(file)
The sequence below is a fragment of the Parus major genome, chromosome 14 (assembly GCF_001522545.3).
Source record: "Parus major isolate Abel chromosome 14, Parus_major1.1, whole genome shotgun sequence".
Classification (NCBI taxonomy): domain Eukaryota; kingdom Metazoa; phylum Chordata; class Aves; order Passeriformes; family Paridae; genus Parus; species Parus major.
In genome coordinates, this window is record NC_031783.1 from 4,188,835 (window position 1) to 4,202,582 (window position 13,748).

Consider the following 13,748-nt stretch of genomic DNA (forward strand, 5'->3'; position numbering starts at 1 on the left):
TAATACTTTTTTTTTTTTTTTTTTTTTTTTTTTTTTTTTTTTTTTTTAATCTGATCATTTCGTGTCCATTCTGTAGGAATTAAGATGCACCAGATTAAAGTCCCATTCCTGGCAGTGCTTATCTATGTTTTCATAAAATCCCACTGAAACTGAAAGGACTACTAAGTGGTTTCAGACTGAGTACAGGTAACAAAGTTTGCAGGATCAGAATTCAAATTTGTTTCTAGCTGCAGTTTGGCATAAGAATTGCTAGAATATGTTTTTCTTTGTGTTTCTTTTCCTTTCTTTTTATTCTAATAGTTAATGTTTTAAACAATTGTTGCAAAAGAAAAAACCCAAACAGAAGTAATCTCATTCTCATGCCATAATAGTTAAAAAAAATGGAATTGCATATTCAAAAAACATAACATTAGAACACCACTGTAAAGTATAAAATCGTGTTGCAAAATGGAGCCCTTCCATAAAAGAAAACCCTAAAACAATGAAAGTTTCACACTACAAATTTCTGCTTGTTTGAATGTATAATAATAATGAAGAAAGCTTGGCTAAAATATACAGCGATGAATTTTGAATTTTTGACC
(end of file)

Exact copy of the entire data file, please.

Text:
The sequence below is a fragment of the Parus major genome, chromosome 14 (assembly GCF_001522545.3).
Source record: "Parus major isolate Abel chromosome 14, Parus_major1.1, whole genome shotgun sequence".
Classification (NCBI taxonomy): domain Eukaryota; kingdom Metazoa; phylum Chordata; class Aves; order Passeriformes; family Paridae; genus Parus; species Parus major.
In genome coordinates, this window is record NC_031783.1 from 4,188,835 (window position 1) to 4,202,582 (window position 13,748).

Consider the following 13,748-nt stretch of genomic DNA (forward strand, 5'->3'; position numbering starts at 1 on the left):
TAATACTTTTTTTTTTTTTTTTTTTTTTTTTTTTTTTTTTTTTTTTTAATCTGATCATTTCGTGTCCATTCTGTAGGAATTAAGATGCACCAGATTAAAGTCCCATTCCTGGCAGTGCTTATCTATGTTTTCATAAAATCCCACTGAAACTGAAAGGACTACTAAGTGGTTTCAGACTGAGTACAGGTAACAAAGTTTGCAGGATCAGAATTCAAATTTGTTTCTAGCTGCAGTTTGGCATAAGAATTGCTAGAATATGTTTTTCTTTGTGTTTCTTTTCCTTTCTTTTTATTCTAATAGTTAATGTTTTAAACAATTGTTGCAAAAGAAAAAACCCAAACAGAAGTAATCTCATTCTCATGCCATAATAGTTAAAAAAAATGGAATTGCATATTCAAAAAACATAACATTAGAACACCACTGTAAAGTATAAAATCGTGTTGCAAAATGGAGCCCTTCCATAAAAGAAAACCCTAAAACAATGAAAGTTTCACACTACAAATTTCTGCTTGTTTGAATGTATAATAATAATGAAGAAAGCTTGGCTAAAATATACAGCGATGAATTTTGAATTTTTGACC